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The talented Francisco Goya did the oil-on-panel painting. Dated in the 1810s, the artist had a way of portraying surrealism, horror and plots that most viewers deemed hard to understand.
He always communicated his thoughts through art, and The Burial of the Sardine is a favourite art to many, especially since it is connected to the Spaniard ceremony. According to critics, the author showed the ceremony but with a hint of absurdity. The painting displays a huge number of people dancing. The women at the front are dressed in white while the other people have different coloured clothes. In the middle of the crowd is a man holding a huge painting of a smiling human being. Most of the revellers are masked and disguised and can be seen dancing their way to the banks of the Manzanares. According to critics, that is where the ceremonial sardine would be buried. Goya showed the facial expression of the revellers, and generally, they look happy.
Taking a closer look at the front line, the viewers can see six people. Four of them are huddled in a group of twos, and they seem to be watching the show, whereby one seemed hurt and is supported by the other. The two in the middle hold each other and point to the crowd. The other two on the far right are supposedly a woman and a child. They are also watching the show in front of them. On the far left is a two-legged creature pointing to the crowd with its claws and has an agape mouth. Close to the animal, viewers can notice a differently dressed man who seems to be enforcing law and order. He is holding a weapon in his arms, and a small boy can be seen peering behind him. It is a quite disturbing piece of art considering the ambiguity in the people’s faces, those at the front seated and those seemingly dancing.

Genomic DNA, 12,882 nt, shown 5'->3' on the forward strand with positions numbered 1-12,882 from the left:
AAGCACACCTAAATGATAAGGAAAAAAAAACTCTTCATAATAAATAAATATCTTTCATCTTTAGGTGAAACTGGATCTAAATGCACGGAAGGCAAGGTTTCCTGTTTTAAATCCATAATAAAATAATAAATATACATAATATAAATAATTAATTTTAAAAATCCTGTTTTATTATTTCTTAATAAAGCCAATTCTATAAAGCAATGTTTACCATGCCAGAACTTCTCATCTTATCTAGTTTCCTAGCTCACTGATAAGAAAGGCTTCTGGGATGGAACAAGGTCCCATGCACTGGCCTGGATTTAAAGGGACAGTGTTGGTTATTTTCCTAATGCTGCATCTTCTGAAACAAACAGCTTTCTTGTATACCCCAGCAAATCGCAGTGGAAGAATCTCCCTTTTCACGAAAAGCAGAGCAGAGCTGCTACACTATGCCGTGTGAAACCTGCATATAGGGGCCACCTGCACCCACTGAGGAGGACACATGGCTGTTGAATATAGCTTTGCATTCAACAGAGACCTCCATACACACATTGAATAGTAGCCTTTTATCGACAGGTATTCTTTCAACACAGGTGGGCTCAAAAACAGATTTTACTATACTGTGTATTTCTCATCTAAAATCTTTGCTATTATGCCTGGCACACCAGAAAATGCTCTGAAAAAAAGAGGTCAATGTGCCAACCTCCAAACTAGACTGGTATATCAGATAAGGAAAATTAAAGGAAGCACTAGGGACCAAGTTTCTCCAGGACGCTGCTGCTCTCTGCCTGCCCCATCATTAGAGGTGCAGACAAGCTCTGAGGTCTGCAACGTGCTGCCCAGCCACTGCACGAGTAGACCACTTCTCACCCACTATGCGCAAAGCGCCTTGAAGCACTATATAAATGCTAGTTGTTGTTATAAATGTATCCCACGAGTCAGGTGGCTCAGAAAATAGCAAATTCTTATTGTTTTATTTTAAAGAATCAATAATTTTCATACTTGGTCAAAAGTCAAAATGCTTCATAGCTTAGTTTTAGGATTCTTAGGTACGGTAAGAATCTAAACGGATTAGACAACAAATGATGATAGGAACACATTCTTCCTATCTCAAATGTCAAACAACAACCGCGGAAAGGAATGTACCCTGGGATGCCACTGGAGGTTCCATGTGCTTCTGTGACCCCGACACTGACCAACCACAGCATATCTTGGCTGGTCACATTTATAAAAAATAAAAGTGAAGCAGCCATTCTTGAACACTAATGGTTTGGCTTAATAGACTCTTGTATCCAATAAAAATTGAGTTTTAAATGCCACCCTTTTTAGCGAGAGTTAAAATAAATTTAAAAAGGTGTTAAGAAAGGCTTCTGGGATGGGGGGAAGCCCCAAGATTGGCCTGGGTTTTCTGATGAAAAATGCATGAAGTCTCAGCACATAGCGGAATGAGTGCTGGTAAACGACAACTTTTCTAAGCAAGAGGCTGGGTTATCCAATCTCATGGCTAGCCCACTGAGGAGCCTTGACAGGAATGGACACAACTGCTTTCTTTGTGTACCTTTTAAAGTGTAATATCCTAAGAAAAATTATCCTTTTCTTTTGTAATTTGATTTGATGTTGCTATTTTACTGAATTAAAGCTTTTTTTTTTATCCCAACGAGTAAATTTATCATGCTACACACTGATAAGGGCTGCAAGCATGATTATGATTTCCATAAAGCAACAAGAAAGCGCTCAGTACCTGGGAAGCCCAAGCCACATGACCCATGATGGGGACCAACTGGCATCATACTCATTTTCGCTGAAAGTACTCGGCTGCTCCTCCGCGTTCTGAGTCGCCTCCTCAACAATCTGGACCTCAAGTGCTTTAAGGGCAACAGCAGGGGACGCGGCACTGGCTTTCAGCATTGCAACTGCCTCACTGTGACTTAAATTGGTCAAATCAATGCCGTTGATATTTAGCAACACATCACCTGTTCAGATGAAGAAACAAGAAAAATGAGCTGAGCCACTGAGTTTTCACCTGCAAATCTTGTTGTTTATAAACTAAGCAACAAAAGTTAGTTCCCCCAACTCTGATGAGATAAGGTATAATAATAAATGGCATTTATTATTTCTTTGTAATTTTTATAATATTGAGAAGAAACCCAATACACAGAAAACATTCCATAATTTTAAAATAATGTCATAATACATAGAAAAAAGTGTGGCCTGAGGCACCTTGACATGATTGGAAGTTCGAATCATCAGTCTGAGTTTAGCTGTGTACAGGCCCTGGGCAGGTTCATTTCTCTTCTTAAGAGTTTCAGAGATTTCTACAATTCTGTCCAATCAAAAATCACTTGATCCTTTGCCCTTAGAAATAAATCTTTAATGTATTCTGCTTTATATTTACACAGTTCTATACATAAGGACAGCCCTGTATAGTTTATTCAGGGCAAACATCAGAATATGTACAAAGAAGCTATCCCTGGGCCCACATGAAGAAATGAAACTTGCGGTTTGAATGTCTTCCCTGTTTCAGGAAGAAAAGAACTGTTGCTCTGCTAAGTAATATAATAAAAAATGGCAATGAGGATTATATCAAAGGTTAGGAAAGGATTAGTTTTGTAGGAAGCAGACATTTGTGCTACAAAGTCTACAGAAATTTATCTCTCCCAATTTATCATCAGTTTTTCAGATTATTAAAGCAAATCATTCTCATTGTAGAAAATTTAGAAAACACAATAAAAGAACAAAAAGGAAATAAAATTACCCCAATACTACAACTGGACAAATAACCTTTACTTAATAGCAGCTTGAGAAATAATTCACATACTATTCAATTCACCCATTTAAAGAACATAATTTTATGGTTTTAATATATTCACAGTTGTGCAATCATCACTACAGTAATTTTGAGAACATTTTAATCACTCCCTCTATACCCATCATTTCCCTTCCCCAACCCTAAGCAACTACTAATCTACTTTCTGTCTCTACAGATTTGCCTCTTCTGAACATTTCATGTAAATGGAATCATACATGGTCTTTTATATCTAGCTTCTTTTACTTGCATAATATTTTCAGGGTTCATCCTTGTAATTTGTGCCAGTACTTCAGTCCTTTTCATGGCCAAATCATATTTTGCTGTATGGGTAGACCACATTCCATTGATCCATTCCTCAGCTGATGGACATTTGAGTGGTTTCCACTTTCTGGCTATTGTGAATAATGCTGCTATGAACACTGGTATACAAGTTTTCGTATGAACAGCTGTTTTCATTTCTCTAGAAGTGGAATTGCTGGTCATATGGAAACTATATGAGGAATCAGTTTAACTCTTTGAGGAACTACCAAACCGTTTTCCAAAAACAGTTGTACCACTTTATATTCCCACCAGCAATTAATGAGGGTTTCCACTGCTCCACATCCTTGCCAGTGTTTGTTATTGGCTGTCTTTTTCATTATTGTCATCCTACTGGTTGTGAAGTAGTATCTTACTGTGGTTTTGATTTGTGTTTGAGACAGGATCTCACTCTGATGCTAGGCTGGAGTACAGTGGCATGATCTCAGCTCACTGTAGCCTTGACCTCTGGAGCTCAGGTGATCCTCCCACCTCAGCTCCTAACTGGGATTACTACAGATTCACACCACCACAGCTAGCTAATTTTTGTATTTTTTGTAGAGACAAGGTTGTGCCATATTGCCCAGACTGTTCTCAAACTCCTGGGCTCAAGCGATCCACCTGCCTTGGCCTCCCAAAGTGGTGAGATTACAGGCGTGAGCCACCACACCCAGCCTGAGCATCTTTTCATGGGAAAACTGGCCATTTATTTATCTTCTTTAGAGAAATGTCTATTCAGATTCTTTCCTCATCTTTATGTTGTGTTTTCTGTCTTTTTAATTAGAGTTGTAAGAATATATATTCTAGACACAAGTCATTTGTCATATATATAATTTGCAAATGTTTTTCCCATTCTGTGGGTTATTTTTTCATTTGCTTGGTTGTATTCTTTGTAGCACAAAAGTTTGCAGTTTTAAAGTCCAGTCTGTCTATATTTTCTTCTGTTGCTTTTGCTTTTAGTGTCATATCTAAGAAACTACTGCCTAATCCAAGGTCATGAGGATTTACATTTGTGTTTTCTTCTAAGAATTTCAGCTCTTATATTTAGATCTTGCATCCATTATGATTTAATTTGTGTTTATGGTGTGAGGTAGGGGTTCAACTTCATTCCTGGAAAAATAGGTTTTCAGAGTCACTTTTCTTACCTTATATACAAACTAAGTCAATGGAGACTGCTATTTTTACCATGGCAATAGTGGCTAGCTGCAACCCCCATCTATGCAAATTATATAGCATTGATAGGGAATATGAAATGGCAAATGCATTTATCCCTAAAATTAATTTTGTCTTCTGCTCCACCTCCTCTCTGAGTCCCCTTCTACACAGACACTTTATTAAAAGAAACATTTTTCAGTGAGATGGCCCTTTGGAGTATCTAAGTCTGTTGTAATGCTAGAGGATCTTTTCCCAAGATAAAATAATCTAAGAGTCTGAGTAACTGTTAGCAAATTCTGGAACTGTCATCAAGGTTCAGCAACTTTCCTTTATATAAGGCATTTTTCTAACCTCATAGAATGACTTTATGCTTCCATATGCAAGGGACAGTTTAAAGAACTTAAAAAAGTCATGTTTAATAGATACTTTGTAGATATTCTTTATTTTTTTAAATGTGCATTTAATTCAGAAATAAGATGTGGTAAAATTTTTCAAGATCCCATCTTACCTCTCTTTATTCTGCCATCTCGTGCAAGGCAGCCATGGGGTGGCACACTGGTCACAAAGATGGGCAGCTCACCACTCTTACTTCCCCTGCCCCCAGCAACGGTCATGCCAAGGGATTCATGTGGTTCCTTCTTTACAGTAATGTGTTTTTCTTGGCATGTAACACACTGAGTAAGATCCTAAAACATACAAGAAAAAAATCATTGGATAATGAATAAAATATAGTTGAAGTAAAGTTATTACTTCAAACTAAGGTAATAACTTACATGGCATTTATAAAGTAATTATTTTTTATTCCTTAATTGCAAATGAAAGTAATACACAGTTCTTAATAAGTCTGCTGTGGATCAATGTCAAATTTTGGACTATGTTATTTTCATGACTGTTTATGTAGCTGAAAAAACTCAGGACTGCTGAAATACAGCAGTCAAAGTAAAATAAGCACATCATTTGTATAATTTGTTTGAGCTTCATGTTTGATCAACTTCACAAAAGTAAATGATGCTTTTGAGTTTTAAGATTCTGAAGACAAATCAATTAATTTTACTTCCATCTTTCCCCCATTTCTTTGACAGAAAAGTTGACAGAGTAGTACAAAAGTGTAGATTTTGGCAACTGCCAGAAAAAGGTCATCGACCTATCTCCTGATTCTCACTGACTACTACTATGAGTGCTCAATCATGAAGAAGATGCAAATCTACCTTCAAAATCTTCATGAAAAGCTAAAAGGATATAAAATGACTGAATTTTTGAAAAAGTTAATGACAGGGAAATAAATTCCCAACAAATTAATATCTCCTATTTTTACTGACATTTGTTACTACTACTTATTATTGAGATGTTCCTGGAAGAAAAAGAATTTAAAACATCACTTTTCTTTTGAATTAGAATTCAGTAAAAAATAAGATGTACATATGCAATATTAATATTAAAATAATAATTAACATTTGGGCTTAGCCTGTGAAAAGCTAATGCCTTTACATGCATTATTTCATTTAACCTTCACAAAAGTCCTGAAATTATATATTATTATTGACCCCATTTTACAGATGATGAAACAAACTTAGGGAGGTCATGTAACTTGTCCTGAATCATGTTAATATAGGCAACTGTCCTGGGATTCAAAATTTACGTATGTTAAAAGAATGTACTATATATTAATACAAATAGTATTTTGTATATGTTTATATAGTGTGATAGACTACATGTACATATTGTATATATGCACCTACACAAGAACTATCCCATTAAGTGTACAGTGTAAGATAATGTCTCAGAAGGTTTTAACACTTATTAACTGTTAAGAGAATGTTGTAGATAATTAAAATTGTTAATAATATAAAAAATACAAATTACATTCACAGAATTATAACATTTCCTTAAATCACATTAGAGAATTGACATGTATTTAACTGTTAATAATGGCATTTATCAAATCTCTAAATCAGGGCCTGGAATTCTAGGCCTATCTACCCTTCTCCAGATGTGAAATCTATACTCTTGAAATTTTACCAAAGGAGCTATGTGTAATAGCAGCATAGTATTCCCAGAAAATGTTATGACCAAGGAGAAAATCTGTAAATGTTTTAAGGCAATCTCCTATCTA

According to critics, the painting signifies the burial of the Sardine, which is a major celebration in Spain. Back then, on Ash Wednesday, the people of Madrid and other Spanish cities went to the streets and formed a noisy crowd. This crowd carried a huge fish, danced with it, and then burned just like in the carnival and the ashes thrown into the water. Today, the elegant painting is stored at the Royal Academy of Fine Arts of San Fernando (Madrid). He is celebrated for his paintings, and Spain recognises him as the greatest artist after Velazquez. In a bid to honour him, The Academy of San Fernando included The Burial of the Sardine in its collection.